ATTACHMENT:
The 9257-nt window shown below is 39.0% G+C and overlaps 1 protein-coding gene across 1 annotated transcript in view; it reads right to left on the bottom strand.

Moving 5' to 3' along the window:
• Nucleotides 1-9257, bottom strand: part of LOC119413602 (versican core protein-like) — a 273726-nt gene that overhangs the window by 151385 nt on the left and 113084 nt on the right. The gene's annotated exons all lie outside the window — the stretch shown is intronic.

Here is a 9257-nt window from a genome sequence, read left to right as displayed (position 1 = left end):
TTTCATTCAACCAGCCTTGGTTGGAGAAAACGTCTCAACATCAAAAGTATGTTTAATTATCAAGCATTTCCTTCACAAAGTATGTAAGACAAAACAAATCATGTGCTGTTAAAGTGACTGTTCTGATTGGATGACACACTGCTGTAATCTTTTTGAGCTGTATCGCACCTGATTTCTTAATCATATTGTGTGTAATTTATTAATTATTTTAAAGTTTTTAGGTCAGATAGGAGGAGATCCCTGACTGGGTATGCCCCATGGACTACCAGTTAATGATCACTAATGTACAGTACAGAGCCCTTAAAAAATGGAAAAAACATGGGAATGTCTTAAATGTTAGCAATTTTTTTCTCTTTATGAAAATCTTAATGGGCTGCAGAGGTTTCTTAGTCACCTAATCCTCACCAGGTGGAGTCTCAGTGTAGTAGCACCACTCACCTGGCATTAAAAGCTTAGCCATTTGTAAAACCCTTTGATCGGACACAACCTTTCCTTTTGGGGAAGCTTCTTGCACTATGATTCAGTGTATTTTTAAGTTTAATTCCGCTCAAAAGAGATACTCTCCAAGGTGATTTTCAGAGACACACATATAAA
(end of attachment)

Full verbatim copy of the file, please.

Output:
The 9257-nt window shown below is 39.0% G+C and overlaps 1 protein-coding gene across 1 annotated transcript in view; it reads right to left on the bottom strand.

Moving 5' to 3' along the window:
• Nucleotides 1-9257, bottom strand: part of LOC119413602 (versican core protein-like) — a 273726-nt gene that overhangs the window by 151385 nt on the left and 113084 nt on the right. The gene's annotated exons all lie outside the window — the stretch shown is intronic.

Here is a 9257-nt window from a genome sequence, read left to right as displayed (position 1 = left end):
TTTCATTCAACCAGCCTTGGTTGGAGAAAACGTCTCAACATCAAAAGTATGTTTAATTATCAAGCATTTCCTTCACAAAGTATGTAAGACAAAACAAATCATGTGCTGTTAAAGTGACTGTTCTGATTGGATGACACACTGCTGTAATCTTTTTGAGCTGTATCGCACCTGATTTCTTAATCATATTGTGTGTAATTTATTAATTATTTTAAAGTTTTTAGGTCAGATAGGAGGAGATCCCTGACTGGGTATGCCCCATGGACTACCAGTTAATGATCACTAATGTACAGTACAGAGCCCTTAAAAAATGGAAAAAACATGGGAATGTCTTAAATGTTAGCAATTTTTTTCTCTTTATGAAAATCTTAATGGGCTGCAGAGGTTTCTTAGTCACCTAATCCTCACCAGGTGGAGTCTCAGTGTAGTAGCACCACTCACCTGGCATTAAAAGCTTAGCCATTTGTAAAACCCTTTGATCGGACACAACCTTTCCTTTTGGGGAAGCTTCTTGCACTATGATTCAGTGTATTTTTAAGTTTAATTCCGCTCAAAAGAGATACTCTCCAAGGTGATTTTCAGAGACACACATATAAA